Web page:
Clients upgrading to the new client libraries must move to the new name for the type. Clients using old client libraries will continue to operate using the old type name, even when connected to clusters that have been upgraded. Similarly, if clients are upgraded before servers, existing timestamp columns will be available using the new type name.
KuduSession methods in the C++ library are no longer advertised as thread-safe
to have one set of semantics for both C++ and Java Kudu client libraries.
KuduScanToken::TabletServers method in the C++ library has been removed.
The same information can now be found in the KuduScanToken::tablet method.
KuduEventProducer interface used to process Flume events into Kudu operations
for the Kudu Flume Sink has changed, and has been renamed
The existing `KuduEventProducer`s have been updated for the new interface, and have
been renamed similarly.
Kudu is primarily designed for analytic use cases. You are likely to encounter issues if a single row contains multiple kilobytes of data.
The columns which make up the primary key must be listed first in the schema.
Key columns cannot be altered. You must drop and recreate a table to change its keys.
Key columns must not be null.
BOOL types are not allowed as part of a
primary key definition.
Type and nullability of existing columns cannot be changed by altering the table.
A table’s primary key cannot be changed.
Dropping a column does not immediately reclaim space. Compaction must run first. There is no way to run compaction manually, but dropping the table will reclaim the space immediately.
Tables must be manually pre-split into tablets using simple or compound primary keys. Automatic splitting is not yet possible. Range partitions may be added or dropped after a table has been created. See Schema Design for more information.
Data in existing tables cannot currently be automatically repartitioned. As a workaround, create a new table with the new partitioning and insert the contents of the old table.
Kudu does not currently include any built-in features for backup and restore. Users are encouraged to use tools such as Spark or Impala to export or import tables as necessary.
To use Kudu with Impala, you must install a special release of Impala called Impala_Kudu. Obtaining and installing a compatible Impala release is detailed in Kudu’s Impala Integration documentation.
To use Impala_Kudu alongside an existing Impala instance, you must install using parcels.
Updates, inserts, and deletes via Impala are non-transactional. If a query fails part of the way through, its partial effects will not be rolled back.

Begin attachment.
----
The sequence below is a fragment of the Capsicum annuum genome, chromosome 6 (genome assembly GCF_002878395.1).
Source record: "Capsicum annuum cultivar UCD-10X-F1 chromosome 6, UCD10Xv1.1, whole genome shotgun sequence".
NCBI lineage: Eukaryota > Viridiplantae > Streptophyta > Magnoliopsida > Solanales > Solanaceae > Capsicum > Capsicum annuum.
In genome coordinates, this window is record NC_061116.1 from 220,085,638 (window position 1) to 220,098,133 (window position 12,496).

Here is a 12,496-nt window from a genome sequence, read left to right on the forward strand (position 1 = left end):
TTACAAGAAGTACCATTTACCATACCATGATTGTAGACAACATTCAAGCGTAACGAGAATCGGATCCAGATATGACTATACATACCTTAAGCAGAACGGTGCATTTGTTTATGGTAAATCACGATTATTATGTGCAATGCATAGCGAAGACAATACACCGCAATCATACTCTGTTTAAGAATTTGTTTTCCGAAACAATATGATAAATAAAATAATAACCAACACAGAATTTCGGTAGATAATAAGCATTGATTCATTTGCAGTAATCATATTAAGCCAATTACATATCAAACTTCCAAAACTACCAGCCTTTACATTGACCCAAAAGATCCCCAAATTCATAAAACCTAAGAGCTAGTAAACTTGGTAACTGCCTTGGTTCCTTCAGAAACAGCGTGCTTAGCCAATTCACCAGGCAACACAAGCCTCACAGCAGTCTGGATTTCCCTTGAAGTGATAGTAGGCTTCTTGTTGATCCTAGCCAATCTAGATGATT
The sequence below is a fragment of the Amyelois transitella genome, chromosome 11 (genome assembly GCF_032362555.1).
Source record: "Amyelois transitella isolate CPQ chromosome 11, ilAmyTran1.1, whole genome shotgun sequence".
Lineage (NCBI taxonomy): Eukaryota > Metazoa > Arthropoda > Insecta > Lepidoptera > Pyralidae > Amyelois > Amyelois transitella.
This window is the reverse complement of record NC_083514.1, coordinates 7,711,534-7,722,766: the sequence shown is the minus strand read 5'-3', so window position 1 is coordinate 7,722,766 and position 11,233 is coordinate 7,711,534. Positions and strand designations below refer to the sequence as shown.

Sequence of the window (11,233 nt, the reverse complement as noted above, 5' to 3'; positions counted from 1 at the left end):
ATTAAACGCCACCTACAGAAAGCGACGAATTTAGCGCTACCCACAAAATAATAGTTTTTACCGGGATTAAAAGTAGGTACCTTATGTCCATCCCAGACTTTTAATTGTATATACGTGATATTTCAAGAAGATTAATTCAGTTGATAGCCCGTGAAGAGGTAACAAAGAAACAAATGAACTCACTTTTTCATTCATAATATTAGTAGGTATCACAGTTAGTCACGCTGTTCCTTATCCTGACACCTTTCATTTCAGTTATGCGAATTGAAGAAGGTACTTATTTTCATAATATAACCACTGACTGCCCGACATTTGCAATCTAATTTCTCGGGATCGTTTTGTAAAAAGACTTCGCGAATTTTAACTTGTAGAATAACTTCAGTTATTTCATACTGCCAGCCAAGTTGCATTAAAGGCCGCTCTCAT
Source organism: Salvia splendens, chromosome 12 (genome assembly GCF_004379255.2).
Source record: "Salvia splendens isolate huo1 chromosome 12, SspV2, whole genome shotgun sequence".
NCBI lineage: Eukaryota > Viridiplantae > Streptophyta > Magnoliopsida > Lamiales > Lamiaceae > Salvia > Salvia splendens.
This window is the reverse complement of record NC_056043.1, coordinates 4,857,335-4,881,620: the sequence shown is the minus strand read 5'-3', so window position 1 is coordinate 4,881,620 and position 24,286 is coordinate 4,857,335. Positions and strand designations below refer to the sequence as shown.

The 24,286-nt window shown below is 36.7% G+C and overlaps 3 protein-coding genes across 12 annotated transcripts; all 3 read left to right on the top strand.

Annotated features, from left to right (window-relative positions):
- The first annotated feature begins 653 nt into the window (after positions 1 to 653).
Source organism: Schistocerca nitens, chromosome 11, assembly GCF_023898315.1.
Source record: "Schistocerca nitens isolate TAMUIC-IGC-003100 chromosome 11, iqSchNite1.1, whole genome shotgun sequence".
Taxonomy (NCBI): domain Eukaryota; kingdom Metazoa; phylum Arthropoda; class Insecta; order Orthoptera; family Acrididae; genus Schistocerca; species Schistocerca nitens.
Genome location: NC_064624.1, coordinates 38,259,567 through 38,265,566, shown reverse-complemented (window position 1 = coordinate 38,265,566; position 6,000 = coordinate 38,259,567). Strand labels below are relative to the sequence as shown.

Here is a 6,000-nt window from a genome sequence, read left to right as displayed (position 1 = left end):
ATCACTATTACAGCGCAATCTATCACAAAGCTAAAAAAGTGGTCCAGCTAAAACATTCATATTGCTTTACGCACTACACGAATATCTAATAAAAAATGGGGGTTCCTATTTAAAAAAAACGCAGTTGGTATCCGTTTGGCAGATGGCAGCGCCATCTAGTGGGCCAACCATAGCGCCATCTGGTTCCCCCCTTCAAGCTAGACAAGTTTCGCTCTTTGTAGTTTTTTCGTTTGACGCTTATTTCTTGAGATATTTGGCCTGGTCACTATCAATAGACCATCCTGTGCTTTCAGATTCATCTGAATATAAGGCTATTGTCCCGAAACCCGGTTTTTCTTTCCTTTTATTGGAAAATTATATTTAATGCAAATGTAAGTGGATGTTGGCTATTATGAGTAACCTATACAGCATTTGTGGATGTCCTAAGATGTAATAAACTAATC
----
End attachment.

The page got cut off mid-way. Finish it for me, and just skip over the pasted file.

All queries will be distributed across all Impala hosts which host a replica of the target table(s), even if a predicate on a primary key could correctly restrict the query to a single tablet. This limits the maximum concurrency of short queries made via Impala.
No timestamp and decimal type support.
The maximum parallelism of a single query is limited to the number of tablets in a table. For good analytic performance, aim for 10 or more tablets per host or use large tables.
Impala is only able to push down predicates involving
BETWEEN comparisons between any column and a literal value, and
for integer columns only. For example, for a table with an integer key
a string key
name, the predicate
WHERE ts >= 12345 will convert into an
efficient range scan, whereas
where name > 'lipcon' will currently fetch all
data from the table and evaluate the predicate within Impala.
Authentication and authorization features are not implemented.
Data encryption is not built in. Kudu has been reported to run correctly
on systems using local block device encryption (e.g.
ALTER TABLE is not yet fully supported via the client APIs. More
operations will become available in future releases.
The following are known bugs and issues with the current release of Kudu. They will be addressed in later releases. Note that this list is not exhaustive, and is meant to communicate only the most important known issues.
If the Kudu master is configured with the
-log_fsync_all option, tablet servers
and clients will experience frequent timeouts, and the cluster may become unusable.
If a tablet server has a very large number of tablets, it may take several minutes to start up. It is recommended to limit the number of tablets per server to 100 or fewer. Consider this limitation when pre-splitting your tables. If you notice slow start-up times, you can monitor the number of tablets per server in the web UI.
Due to a known bug in Linux kernels prior to 3.8, running Kudu on
ext4 mount points
may cause a subsequent
fsck to fail with errors such as
Logical start <N> does
not match logical start <M> at next level. These errors are repairable using
but may impact server restart time.
This affects RHEL/CentOS 6.8 and below. A fix is planned for RHEL/CentOS 6.9. RHEL 7.0 and higher are not affected. Ubuntu 14.04 and later are not affected. SLES 12 and later are not affected.